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Strata 101: Understanding Strata Corporation Contingency Reserve Funds

Maintaining a strata corporation's financial health is a key responsibility of the council members. A task that can be easily overlooked, creating a reserve account to cover future repairs and replacement of major assets is crucial to successfully fulfill this duty. Read on to learn more about contingency reserve funds (CRF), why your strata corporation needs one, and more. 

What’s a Contingency Reserve Fund?

A strata CRF is money set aside by a community association for additions to major components the strata corporation is obligated to maintain and future replacements and repairs that don't occur on an annual basis.

Why does my strata property need a CRF?

A CRF is your community's way to plan and prepare for the inevitable repairs and updates you know will happen, such as replacing a shared roof or resurfacing common roads and driveways. An up-to-date CRF is critical to the financial management of a strata. 

How are strata CRFs funded?

CRFs are funded by strata owners by means of strata fees. Subject to the requirements set out in the Strata Property Act regulations, the strata corporation must determine the amount of the annual contribution to the contingency reserve fund.

How much money should a strata corporation have in its CRF?

Every strata corporation is unique and will require a different reserve amount depending on its needs, size, type, location, and other factors. To decide how much money is enough for your community, you’ll need to identify what your strata owns, estimate when things will need to be replaced, and then calculate how much everything is going to cost. A qualified Reserve Fund Advisor can prepare a depreciation report to help determine the appropriate amount.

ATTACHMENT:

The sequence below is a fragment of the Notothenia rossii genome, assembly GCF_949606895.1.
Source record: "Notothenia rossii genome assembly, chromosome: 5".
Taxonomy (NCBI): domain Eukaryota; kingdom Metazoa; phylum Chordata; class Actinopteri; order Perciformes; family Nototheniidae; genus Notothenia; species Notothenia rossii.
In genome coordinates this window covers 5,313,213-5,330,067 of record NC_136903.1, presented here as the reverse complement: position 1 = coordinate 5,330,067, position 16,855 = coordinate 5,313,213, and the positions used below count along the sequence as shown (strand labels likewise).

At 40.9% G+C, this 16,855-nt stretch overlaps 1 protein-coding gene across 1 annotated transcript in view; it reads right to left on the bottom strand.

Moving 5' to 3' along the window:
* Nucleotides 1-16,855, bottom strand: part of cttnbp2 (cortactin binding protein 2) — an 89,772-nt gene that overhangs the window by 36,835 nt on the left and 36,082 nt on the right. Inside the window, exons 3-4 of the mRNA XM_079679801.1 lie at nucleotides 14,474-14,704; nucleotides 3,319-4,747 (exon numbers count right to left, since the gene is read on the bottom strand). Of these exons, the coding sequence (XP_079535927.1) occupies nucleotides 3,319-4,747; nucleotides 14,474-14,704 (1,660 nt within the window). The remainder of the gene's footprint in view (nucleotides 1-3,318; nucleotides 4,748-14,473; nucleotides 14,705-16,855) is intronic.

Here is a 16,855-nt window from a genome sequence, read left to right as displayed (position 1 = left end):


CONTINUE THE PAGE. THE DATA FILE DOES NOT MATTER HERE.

What are CRFs used for?

The contingency reserve fund is for common expenses that usually occur less often than once a year or that do not usually occur.  The Strata Property Act dictates the management of and expenditures from the contingency reserve fund.  Reserve fund expenditures often include, but are not limited to:

  • Roof replacements
  • Pool pumps
  • Playground equipment
  • Replacing fencing in common areas
  • Painting of community-associated buildings
  • Major landscaping projects
  • Construction and major renovations
  • Road and sidewalk resurfacing

4 Benefits of Well-Funded Strata CRF

Creating and maintaining an adequate contingency reserve fund is part of a council’s fiduciary duty. The following are four reasons to make sure your reserves are properly funded.


Well-funded reserves demonstrate good stewardship of the strata’s money. Homeowners will have peace of mind that the council is acting in their best interest, and their most valuable asset—their home—will be protected.


Proper reserves allow the strata to pay for unexpected expenses if there are reasonable grounds to believe that an immediate expenditure is necessary to ensure safety or prevent significant loss or damage, whether physical or otherwise. If an unexpected event occurs and sufficient funds aren’t set aside, a special assessment may need to be issued to meet insurance deductible or other related unexpected expenses.


Lenders appreciate a well-funded CRF, because that means a strata corporation is less likely to issue a special assessment to cover repairs and replacements or pay an insurance deductible for a natural disaster. Lenders are more confident that their money will be used on actual costs, with a very small chance that a buyer will overextend credit lines or deplete cash. Some lenders also assess for indications of financial health when reviewing mortgage applications, and a strata with inadequate reserves may be at risk for mortgage denials.


The overall appearance of a community translates directly into its property value. With appropriate reserves, stratas can cover unexpected expenses and community asset replacements, improving resale values, keeping current homeowners happy, and attracting new buyers.